Themes and Meanings

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Last Updated on May 6, 2015, by eNotes Editorial. Word Count: 473

“The White Horse” is about the search for inspiration and for meaning in life. Suffering from terrible depression, Ad Magic tries to obliterate himself with drugs and alcohol in order to escape from his life. He is afflicted with a form of epilepsy that causes him to regularly disappear from his normal life and wander the globe. He has found himself in places such as Zanzibar; American Samoa; Lima, Peru; and Lusaka, Zambia. Ad Magic explains that he essentially runs away whenever he feels a complete hatred for the world. Once on his journeys, he begins to find some inner peace only when he starts thinking about something other than himself, for example, when he takes care of a white horse that has been abandoned on the beach, and, indirectly, a young boy who wanders there as well.

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Though Ad Magic realizes early in the story that he has had another relapse and that clues to his identity are at his hotel room, he avoids returning there, back to his life. He appears to be a figure of humor, spending his money wildly, but his connections with the white horse and the young boy enable Ad Magic to become a protector. His ability to create is connected to a purpose deeper than just selling things.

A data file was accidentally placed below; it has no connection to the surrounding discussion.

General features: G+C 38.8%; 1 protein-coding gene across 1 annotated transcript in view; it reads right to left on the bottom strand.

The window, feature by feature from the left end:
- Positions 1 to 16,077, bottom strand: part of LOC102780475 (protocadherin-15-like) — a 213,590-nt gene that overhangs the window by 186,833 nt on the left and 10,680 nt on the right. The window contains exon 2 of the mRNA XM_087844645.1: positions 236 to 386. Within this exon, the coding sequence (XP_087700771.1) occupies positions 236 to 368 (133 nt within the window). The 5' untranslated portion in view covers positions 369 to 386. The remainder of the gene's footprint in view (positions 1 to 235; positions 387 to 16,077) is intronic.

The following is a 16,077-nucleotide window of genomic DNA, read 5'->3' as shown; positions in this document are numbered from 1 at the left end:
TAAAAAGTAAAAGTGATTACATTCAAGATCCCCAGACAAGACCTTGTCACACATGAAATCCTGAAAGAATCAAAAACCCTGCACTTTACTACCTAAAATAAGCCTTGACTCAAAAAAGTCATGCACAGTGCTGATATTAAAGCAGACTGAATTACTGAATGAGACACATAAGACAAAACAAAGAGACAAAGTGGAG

In the story, the white horse reminds Ad Magic of a white horse that figured in the final emotional breakdown of European philosopher Friedrich Nietzsche. (In 1889, Nietzsche saw a man beating a white horse in the street. Nietzsche threw his arms around the neck of the horse to save its life.) However, instead of figuring in deepening emotional problems for Ad Magic, the horse and its survival connect Ad Magic with his identity, a sense of creative magic, and a meaning in life.

“A White Horse” is also about pain and the struggle to escape it. As the doctor explains to Ad Magic: “Animals don’t experience pain in the same fashion humans. . . . Pain for humans is memories, anticipation, imagination.” Ad Magic’s amnesia causes him to experience the pain of life in much the same way that the doctor argues an animal does. When Ad Magic disappears on one of his fugues, he lives without memories. The memories in this story are painful for Ad Magic; they are of people who loved him but are no longer alive. He recalls events and places, but the kind people within his memories have no faces. The settings of these memories are vivid, and his emotional attachment to these people—a doctor and perhaps his father—is strong, but his ability to truly recall them is limited.

By the end of the story, Ad Magic has reconnected with the deep, unconscious sources of inspiration, and he has shifted from the one who needs care to the person caring for others.

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